North Island Brain Bee champion crowned

30 June 2011

Auckland college students dominated the North Island Brain Bee Championship held at The University of Auckland this week with Byung Cheol Cho from Auckland Grammar School crowned individual North Island Champion. Byung and 3 fellow schoolmates made it a clean sweep for the 2500-pupil Auckland Grammar School when they took  out the Brain Bee Championship Teams title. Launched in 2007, the Brain Bee Championship attracts some of New Zealand’s brightest Year 11 students,  challenging them in subjects about the human brain and neuroscience. The first round of this year’s North Island competition involved almost 1200 students from Whangarei to Wellington, with 150 students from 44 schools participating in person at the North Island finals. Teams and individuals were tested on topics such as intelligence, memory, emotions, sensations, movement, stress, ageing, sleep, addiction, Alzheimer’s and stroke.

brainbee-ind2011

Byung Cheol Cho quickly established and held  a strong lead in the individual competition, being pressed  by runner up Fuma Naito from Westlake Boys’ High School with Kaustubha Ghate, also from Auckland Grammar School, in third spot.

Auckland Grammar further showed their dominance and knowledge of the subjects in the Brain Bee Championship Teams final, pulling together to keep out Westlake Girls’ High School in second place, with Auckland’s St Cuthbert’s College in third and neighbouring Diocesan School for Girls in fourth place.

Meg Speirs, Project & Communications Manager for the major Brain Bee Challenge sponsor The Catwalk Trust, says: “The Catwalk Trust is committed to finding a cure for spinal cord injury, and the sponsorship of this competition is our way of fostering exceptional young minds. The aptitude of these students promises a great deal for the future of neuroscience in New Zealand.”

North Island Brain Bee winner Byung Cheol Cho will now prepare to take on his counterpart from  the South Island along with the individual winners from Australia’s eight states at the Australia - New Zealand Brain Bee Challenge, early next year. The Australia-New Zealand finals event will be held as a feature component of a large international neuroscience conference on Australia’s Gold Coast early next year.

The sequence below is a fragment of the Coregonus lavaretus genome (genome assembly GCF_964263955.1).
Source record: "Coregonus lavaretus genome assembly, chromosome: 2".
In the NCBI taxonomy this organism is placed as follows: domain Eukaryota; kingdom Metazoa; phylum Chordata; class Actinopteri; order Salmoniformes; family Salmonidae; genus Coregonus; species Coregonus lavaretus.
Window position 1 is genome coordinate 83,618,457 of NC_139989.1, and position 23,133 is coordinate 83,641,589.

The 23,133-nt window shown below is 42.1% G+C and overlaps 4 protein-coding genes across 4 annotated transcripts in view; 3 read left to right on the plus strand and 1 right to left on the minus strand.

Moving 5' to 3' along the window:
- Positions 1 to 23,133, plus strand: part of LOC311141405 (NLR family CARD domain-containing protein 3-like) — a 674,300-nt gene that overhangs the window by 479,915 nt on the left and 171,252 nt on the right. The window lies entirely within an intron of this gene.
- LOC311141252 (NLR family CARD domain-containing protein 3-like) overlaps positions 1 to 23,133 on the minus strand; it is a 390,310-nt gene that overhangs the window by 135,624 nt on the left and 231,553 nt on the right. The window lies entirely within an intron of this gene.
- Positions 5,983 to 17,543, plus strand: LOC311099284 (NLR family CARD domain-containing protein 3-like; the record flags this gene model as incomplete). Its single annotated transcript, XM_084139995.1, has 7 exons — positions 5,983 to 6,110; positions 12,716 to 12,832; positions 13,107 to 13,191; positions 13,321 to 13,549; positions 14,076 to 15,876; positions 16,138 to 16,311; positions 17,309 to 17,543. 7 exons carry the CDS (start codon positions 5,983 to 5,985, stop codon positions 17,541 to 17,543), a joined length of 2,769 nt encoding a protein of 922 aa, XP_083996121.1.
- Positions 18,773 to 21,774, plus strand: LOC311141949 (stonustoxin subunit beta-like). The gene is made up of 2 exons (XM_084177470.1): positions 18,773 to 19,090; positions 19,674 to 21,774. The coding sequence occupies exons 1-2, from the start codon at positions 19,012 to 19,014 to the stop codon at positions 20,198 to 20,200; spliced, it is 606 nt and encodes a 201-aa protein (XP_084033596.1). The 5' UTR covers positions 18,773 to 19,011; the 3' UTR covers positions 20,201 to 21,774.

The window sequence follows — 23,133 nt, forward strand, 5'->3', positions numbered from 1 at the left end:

brainbee-group2011

New Zealand Brain Bee Challenge coordinator, Professor Louise Nicholson from The University of Auckland says: “The 2011 Brain Bee Challenge was a huge success. It was a very exciting day, with the pressure of the competition off set by opportunities for teachers and students to talk to scientists at the University and take part in laboratory visits. We had some 75 staff participating to some degree in the Brain Bee Challenge, and it is wonderful to see this interaction between current researchers and the scientists and researchers of tomorrow.  

“Science is so important in our everyday lives and neuroscience is such an exciting and fascinating field of study. The Brain Bee Challenge gives both students and teachers’ first-hand experience of the exciting opportunities The University of Auckland can offer those with a real interest in science and in particular, neuroscience.”

Sponsors
The University of Auckland Faculty of Medical and Health Sciences
The Faculty of Medical and Health Sciences was established in 1968 as The University of Auckland School of Medicine. Traditionally known for its training of doctors, the Faculty now offers a full range of health and biomedical science programmes at undergraduate and postgraduate level.

During its 42-year history, the Faculty has developed a reputation for excellence in teaching and research. It is the only health care training institute in New Zealand to offer interprofessional learning across its undergraduate degrees, or to consider students' suitability for health care roles by including interviews as part of the selection process for a number of its degrees.

  • The Centre for Brain Research 
    The Centre for Brain Research at The University of Auckland is a unique partnership between scientists, clinicians and the community. Established in 2009, the centre excels in world-class neuroscience research carried out by cross-faculty research teams, alongside clinical collaborations with leading neurologists, neurosurgeons and physicians in the Auckland region.
  • The Catwalk Trust  
    The CatWalk Trust is dedicated to raising funds to support the body of scientific opinion which says a cure for Spinal Cord Injury will be found. The Trust was founded in 2005 by Catriona Williams. Formerly one of New Zealand’s leading international equestrian riders, she is now confined to a wheelchair following a riding accident in 2002.

Notes
The New Zealand Brain Bee Challenge, was held on Tuesday 28 June at Auckland University’s Faculty for Medical and Health Sciences.

The Challenge event, launched in 2007, encourages Year 11 secondary school students to take an interest in the human brain and neuroscience.

The competition is held in two stages. Initially, schools run an online multiple choice quiz to determine their Brain Bee challengers. The Round Two (regional finals) are held at The University of Auckland and the University of Otago, with individuals competing for a place at the Australia-New Zealand Brain Bee Final held in conjunction with the Australian Neuroscience Society meeting. The National Brain Bee Challenge winner then has the opportunity to compete in the International Brain Bee Challenge, that for the 2010 winners, will be held in Florence, Italy, in July this year.

Contact
Megan Fowlie, Communications Adviser
Ph: 09 373 7599 ext 83257 or 021 802 143
Email: m.fowlie@auckland.ac.nz